Ultimately, Lequeu’s skills as a draftsman helped him earn a living. He worked in the offices of the national land registry from 1793 until 1815 and at the École polytechnique from 1795 to 1796. His meticulous knowledge of geometry and perspective and his facility in producing exacting wash drawings proved useful in designing maps and representing machinery.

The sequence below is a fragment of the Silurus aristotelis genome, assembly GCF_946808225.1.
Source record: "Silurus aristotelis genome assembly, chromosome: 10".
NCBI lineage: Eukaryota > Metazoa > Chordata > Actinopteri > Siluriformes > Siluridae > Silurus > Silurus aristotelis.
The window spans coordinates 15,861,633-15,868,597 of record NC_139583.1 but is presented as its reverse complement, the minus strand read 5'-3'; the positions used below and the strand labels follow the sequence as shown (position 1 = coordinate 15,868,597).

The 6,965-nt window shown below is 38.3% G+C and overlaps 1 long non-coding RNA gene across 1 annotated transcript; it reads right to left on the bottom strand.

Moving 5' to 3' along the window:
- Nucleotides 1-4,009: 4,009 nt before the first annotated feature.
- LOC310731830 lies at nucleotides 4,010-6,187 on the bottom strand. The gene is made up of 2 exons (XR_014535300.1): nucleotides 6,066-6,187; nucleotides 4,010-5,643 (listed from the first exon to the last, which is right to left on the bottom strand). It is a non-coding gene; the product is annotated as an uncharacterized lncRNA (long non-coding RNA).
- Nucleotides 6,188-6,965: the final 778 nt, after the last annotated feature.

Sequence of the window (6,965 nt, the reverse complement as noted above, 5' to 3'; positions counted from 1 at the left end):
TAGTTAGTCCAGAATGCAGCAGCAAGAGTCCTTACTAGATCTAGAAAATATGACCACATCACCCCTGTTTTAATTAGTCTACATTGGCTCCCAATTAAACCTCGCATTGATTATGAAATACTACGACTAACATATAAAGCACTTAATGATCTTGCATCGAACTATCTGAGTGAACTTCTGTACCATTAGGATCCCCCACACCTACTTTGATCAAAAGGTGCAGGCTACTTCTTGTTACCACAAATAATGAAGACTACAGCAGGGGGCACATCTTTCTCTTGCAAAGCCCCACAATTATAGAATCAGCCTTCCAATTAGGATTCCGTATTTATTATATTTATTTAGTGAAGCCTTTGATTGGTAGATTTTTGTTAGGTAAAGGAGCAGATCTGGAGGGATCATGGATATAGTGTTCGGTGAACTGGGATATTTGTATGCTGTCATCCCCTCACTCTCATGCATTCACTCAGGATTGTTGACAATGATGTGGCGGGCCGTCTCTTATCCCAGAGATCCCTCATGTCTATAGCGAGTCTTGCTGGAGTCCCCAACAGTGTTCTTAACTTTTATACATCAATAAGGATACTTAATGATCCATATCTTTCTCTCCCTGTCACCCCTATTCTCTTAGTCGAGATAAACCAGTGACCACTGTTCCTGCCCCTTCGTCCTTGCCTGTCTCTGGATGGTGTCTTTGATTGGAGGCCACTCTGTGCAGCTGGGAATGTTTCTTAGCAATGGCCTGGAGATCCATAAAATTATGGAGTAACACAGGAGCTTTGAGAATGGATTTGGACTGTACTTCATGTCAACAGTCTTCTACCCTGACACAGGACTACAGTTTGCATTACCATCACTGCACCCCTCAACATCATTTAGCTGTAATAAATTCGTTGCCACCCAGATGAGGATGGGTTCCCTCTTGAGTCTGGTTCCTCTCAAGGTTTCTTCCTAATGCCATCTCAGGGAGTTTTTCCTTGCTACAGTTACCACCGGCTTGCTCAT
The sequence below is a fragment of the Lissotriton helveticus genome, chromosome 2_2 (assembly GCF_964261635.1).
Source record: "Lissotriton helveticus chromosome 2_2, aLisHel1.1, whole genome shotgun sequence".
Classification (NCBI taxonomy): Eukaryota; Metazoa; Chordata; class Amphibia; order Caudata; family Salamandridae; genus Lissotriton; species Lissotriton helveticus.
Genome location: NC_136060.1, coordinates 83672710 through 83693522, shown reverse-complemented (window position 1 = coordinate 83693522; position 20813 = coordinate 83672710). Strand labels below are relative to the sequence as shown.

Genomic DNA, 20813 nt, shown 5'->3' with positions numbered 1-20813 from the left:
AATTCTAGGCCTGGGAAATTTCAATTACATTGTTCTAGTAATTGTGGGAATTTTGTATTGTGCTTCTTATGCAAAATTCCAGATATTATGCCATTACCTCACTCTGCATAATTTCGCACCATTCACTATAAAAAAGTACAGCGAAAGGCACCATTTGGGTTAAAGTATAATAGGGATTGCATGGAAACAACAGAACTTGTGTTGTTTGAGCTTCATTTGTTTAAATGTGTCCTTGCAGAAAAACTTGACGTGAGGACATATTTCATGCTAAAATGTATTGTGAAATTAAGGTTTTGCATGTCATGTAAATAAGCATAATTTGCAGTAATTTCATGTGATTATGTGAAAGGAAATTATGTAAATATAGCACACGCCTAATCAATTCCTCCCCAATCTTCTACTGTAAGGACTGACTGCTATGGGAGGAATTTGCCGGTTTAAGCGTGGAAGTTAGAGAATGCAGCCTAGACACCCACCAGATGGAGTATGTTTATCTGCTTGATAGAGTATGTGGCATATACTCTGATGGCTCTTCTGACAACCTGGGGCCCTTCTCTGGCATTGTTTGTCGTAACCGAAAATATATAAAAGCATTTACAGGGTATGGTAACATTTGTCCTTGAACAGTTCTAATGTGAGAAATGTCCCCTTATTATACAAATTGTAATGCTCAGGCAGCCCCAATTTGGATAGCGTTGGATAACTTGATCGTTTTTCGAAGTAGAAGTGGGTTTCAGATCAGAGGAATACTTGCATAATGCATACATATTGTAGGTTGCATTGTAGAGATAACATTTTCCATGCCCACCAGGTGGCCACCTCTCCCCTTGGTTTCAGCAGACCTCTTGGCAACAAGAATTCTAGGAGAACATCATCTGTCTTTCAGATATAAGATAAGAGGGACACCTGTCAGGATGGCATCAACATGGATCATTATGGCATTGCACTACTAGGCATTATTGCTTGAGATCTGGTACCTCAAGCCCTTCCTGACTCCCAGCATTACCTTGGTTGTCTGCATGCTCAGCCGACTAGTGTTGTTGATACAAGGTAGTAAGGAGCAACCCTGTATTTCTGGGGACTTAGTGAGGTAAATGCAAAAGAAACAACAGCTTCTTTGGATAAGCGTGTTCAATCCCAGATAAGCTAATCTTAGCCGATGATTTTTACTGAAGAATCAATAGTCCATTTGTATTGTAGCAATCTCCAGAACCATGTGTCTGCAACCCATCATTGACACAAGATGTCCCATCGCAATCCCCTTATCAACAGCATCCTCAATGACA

The designs Lequeu made in the first two decades of the nineteenth century are some of his most inventive. He turned his imagination to everything from gardens to temples, from theater interiors to subterranean chambers. Perhaps most striking are the designs in which a building’s form and decoration announce its function, a genre later known as architecture parlante, or speaking architecture. These varied and imaginative designs reveal that Lequeu continued to develop ambitious schemes throughout his bureaucratic career, long after he was forced to retire in 1815 and had abandoned any hope of seeing his creations realized. Anticipating his place in history, he even designed his own tomb.